5. In the Notebook 1 pane that opens, in the Attach to list, select the spark Spark pool to created previously and ensure that the Language is set to PySpark (Python).

  6. Review the code in the first (and only) cell in the notebook, which should look like this:

    %%pyspark
    df = spark.read.load('abfss://fsxx@datalakexx.dfs.core.windows.net/products.csv', format='csv'
    ## If header exists uncomment line below
    ##, header=True
    )
    display(df.limit(10))
    
  7. Use the icon to the left of the code cell to run it, and wait for the results. The first time you run a cell in a notebook, the Spark pool is started - so it may take a minute or so to return any results.

Note

If an error occurs because the Python Kernel isn't available yet, run the cell again.

  1. Eventually, the results should appear below the cell, and they should be similar to this:

    c0 c1 c2 c3
    ProductID ProductName Category ListPrice
    771 Mountain-100 Silver, 38 Mountain Bikes 3399.9900
    772 Mountain-100 Silver, 42 Mountain Bikes 3399.9900
    ... ... ... ...
  2. Uncomment the ,header=True line (because the products.csv file has the column headers in the first line), so your code looks like this:

    %%pyspark
    df = spark.read.load('abfss://fsxx@datalakexx.dfs.core.windows.net/products.csv', format='csv'
    ## If header exists uncomment line below
    , header=True
    )
    display(df.limit(10))
    
  3. Rerun the cell and verify that the results look like this:

    ProductID ProductName Category ListPrice
    771 Mountain-100 Silver, 38 Mountain Bikes 3399.9900
    772 Mountain-100 Silver, 42 Mountain Bikes 3399.9900
    ... ... ... ...

    Notice that running the cell again takes less time, because the Spark pool is already started.

  4. Under the results, use the + Code icon to add a new code cell to the notebook.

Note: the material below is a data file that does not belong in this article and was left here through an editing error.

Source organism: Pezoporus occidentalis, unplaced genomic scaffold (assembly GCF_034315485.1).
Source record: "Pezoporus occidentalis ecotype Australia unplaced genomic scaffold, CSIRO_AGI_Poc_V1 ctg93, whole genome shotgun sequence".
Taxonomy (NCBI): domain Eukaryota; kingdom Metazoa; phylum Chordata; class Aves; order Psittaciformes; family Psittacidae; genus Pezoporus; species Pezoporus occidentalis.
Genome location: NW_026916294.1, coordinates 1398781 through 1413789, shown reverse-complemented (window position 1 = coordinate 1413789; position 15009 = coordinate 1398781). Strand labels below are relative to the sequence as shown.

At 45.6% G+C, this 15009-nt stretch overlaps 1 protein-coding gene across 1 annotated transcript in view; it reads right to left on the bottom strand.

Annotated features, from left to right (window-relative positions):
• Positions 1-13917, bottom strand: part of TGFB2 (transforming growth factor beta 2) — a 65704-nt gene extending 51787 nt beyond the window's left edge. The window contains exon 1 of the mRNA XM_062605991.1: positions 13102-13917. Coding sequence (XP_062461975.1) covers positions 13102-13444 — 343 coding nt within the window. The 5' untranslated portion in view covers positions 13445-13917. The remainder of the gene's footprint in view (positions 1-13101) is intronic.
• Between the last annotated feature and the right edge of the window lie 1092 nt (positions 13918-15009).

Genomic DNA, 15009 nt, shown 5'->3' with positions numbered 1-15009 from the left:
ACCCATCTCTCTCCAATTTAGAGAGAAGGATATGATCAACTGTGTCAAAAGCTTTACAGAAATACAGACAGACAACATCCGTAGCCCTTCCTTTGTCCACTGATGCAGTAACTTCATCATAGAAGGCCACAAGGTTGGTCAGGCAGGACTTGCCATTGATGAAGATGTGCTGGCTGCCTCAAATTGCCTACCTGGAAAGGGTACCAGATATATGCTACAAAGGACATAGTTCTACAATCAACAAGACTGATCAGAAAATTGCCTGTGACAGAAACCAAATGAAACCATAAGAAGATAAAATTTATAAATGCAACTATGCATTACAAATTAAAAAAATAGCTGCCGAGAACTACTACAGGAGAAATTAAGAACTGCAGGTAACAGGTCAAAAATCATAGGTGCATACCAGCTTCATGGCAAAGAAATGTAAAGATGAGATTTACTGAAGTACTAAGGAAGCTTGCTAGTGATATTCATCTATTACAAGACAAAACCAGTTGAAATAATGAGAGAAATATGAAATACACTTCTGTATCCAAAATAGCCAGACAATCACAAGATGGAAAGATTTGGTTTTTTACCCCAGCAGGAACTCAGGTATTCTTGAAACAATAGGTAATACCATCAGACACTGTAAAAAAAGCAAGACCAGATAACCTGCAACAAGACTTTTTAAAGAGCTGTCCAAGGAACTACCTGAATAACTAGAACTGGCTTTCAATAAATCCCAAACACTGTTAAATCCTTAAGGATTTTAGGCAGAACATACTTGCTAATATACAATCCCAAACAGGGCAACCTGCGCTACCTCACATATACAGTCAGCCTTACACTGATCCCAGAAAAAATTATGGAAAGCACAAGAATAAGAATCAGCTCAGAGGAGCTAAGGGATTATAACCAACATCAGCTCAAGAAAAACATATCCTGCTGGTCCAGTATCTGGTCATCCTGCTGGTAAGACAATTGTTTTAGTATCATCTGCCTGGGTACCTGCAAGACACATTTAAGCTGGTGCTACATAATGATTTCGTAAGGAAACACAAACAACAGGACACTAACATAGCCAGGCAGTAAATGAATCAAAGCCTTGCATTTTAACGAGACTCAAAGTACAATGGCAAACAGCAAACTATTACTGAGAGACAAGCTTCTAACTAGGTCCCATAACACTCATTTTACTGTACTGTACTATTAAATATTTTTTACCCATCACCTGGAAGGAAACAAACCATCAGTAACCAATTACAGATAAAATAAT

5. In the new empty code cell, add the following code:

    df_counts = df.groupby(df.Category).count()
    display(df_counts)
    
  6. Run the new code cell by clicking its icon, and review the results, which should look similar to this:

    Category count
    Headsets 3
    Wheels 14
    ... ...
  7. In the results output for the cell, select the Chart view. The resulting chart should resemble this:

    Image showing category count chart view

  8. Close the Notebook 1 pane and discard your changes.

Delete Azure resources

If you've finished exploring Azure Synapse Analytics, you should delete the resources you've created to avoid unnecessary Azure costs.

  1. Close the Synapse Studio browser tab and return to the Azure portal.

  2. On the Azure portal, on the Home page, select Resource groups.

  3. Select the resource group for your Synapse Analytics workspace (not the managed resource group), and verify that it contains the Synapse workspace, storage account, and Spark pool for your workspace.

  4. At the top of the Overview page for your resource group, select Delete resource group.

  5. Enter the resource group name to confirm you want to delete it, and select Delete.

    After a few minutes, your Azure Synapse workspace and the managed workspace associated with it will be deleted.